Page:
For example, from September 26 through fourth-quarter 2017, the U.S. extended sanctions to banks and individuals with links to North Korean financial networks, entities involved in North Korean rights abuses and censorship, and transportation networks and companies with North Korean commercial ties. The U.S. closed the year adding two North Korean nationals to the SDN list on December 26. On January 24, the U.S. applied sanctions to entities, individuals and six vessels for violating UN Security Council Resolutions addressing North Korea.  [Also see our September 22 blog, U.S. Broadens North Korea Sanctions.]

Similarly, OFAC added Venezuelans to the SDN list November 9 of last year and again on January 5 of this year. OFAC designated additional Iran-based entities and individuals on October 13, January 4 and January 12.

On January 29, Treasury released its list of Russian Federation senior political figures and top oligarchs, a report to Congress mandated by CAATSA, although it has not yet designated any of those listed for sanctions.

Economic and Trade Sanctions: The Penalties

While OFAC sanctions programs aim to penalize their targets, they work by regulating U.S. entities – including U.S. citizens and resident aliens, no matter where they are located, all entities and persons located in the U.S., entities organized under U.S. law, and entities owned or controlled by U.S. citizens.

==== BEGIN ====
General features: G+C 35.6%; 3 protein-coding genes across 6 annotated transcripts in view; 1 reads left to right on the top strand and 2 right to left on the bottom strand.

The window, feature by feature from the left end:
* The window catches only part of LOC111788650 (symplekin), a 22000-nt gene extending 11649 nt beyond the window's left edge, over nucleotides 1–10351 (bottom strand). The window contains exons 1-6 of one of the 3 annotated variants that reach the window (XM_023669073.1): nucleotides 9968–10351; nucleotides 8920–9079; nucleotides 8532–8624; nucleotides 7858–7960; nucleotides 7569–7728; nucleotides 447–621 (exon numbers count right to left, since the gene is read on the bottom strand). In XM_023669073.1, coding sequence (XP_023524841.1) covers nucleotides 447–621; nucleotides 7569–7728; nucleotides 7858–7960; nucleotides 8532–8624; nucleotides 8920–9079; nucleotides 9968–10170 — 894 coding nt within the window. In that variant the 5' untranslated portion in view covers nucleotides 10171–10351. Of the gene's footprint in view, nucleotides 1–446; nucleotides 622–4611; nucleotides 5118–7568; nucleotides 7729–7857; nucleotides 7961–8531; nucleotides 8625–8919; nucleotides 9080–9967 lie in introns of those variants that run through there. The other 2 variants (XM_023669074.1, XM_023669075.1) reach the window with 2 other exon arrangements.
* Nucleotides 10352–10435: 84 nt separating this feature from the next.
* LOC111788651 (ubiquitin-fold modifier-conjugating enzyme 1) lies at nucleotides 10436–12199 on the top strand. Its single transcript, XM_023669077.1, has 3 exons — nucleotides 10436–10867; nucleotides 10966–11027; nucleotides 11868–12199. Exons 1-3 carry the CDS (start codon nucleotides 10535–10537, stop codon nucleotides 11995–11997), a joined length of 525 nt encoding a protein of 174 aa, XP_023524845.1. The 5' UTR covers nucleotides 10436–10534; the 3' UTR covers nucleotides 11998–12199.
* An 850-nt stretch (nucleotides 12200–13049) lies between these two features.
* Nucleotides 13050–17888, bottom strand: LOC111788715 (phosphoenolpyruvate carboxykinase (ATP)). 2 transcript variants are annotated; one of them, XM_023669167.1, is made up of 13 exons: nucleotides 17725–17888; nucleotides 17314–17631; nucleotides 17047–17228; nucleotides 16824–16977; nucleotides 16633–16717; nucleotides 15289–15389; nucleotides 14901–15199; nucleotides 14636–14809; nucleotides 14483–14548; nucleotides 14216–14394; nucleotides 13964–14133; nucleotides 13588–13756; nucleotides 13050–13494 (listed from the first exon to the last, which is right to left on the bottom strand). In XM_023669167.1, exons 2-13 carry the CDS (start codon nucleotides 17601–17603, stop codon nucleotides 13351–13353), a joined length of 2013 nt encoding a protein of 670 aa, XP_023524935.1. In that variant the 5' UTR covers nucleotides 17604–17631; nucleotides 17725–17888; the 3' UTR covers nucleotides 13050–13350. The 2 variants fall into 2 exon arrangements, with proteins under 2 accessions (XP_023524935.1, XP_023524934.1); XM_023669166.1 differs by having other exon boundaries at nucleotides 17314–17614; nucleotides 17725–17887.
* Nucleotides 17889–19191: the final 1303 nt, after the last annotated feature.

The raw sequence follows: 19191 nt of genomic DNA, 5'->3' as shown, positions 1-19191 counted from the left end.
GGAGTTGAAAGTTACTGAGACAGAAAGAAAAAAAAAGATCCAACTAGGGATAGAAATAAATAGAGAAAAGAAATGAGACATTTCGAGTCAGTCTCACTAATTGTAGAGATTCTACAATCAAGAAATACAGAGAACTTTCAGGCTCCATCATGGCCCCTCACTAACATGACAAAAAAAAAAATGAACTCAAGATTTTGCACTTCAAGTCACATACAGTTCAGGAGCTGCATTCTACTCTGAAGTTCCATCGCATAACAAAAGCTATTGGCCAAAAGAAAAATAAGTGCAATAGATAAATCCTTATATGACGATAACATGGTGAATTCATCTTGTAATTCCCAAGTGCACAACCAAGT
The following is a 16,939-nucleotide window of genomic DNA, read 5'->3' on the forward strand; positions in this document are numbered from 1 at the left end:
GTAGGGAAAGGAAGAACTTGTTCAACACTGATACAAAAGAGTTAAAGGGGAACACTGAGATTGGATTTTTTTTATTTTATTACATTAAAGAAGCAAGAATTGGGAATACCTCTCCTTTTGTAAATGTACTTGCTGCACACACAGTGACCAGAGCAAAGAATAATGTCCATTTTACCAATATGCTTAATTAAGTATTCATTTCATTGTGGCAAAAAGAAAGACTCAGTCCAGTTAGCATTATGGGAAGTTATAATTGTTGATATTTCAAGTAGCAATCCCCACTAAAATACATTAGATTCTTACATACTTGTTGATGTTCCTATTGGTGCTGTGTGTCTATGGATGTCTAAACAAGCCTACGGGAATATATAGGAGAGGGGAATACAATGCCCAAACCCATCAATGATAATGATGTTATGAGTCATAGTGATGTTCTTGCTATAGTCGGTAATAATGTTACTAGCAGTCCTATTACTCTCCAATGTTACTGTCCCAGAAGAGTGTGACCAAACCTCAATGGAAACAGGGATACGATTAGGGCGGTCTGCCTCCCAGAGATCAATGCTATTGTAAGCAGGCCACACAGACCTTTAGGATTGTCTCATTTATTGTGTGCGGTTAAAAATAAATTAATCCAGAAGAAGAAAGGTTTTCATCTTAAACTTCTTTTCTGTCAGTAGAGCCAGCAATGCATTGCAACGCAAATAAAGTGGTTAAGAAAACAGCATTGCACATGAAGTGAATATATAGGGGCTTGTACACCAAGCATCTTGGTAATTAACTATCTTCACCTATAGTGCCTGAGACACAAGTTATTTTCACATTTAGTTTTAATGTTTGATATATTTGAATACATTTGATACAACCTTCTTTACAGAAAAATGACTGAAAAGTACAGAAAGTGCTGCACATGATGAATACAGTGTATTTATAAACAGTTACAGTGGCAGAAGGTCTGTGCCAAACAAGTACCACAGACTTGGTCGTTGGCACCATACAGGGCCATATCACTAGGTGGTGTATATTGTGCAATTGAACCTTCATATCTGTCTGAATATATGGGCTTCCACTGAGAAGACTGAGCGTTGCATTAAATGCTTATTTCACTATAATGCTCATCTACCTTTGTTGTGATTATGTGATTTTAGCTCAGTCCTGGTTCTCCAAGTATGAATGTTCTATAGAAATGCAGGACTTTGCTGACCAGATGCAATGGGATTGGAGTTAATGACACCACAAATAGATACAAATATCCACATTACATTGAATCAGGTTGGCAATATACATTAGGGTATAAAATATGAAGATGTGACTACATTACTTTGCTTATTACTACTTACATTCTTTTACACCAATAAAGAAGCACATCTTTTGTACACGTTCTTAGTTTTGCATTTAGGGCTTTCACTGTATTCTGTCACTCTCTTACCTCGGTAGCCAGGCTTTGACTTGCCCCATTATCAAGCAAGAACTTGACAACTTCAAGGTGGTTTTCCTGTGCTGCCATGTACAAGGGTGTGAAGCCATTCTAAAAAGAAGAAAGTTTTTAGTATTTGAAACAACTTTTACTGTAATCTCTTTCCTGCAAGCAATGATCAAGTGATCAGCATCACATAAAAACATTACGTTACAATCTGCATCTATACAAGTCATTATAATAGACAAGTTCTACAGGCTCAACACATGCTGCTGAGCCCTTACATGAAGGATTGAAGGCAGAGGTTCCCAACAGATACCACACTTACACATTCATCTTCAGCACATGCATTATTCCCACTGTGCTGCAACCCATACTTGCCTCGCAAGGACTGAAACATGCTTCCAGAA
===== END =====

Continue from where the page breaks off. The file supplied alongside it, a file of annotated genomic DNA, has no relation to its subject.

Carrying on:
U.S. entities that do business with sanctioned parties can face civil or criminal penalties, including seizure of any goods involved, fines or imprisonment.

In 2017, OFAC took 18 enforcement actions against companies across a range of industries, levying a total of $120 million in civil penalties (including settlements). Among the cases resulting in civil penalties:

  • An issuer of credit cards to corporate customers failed to implement controls to prevent the cards being used in Cuba.
  • A U.S. paper company facilitated the sale and shipment of paper from its Canadian affiliate to Sudan.
  • A U.S. luxury goods company exported four shipments to a Hong Kong concern on the SDN list.
  • An oilfield services company in Singapore working through subsidiaries exported oil rig supplies from the U.S. to third countries, and then re-exported the supplies to rigs in Iranian territorial waters.
  • A California freight forwarder transshipped used and junked cars and parts from the U.S. via Iran to Afghanistan.
  • A U.S.-based provider of due diligence services, through its foreign subsidiaries, imported Iranian-origin services into the U.S. and facilitated its subsidiaries’ engagements with Iranian-origin services providers by reviewing, approving and initiating their payments to the Iranian providers.

Treasury has been tasked with using its “very strong economic authorities to cut funding from and put pressure on rogue states, proliferators of weapons of mass destruction, state sponsors of terrorism, human rights abusers, and other illicit actors,” as Under Secretary for Terrorism and Financial Intelligence Sigal Mandelker has said.  As the U.S. directs more sanctions at primary and secondary targets around the world, U.S. companies bear heavier compliance obligations with higher risks of inadvertently violating the rules.



From our blog:

From our trade content solutions:

  • Descartes MK Denied Party Screening™ continuously updates a database of sanctions, denied and restricted parties – available via web-based Software as a Service (SaaS) solution, bulk screenings, dynamic screening, and Enterprise Resource Planning (ERP) connectivity. Learn more>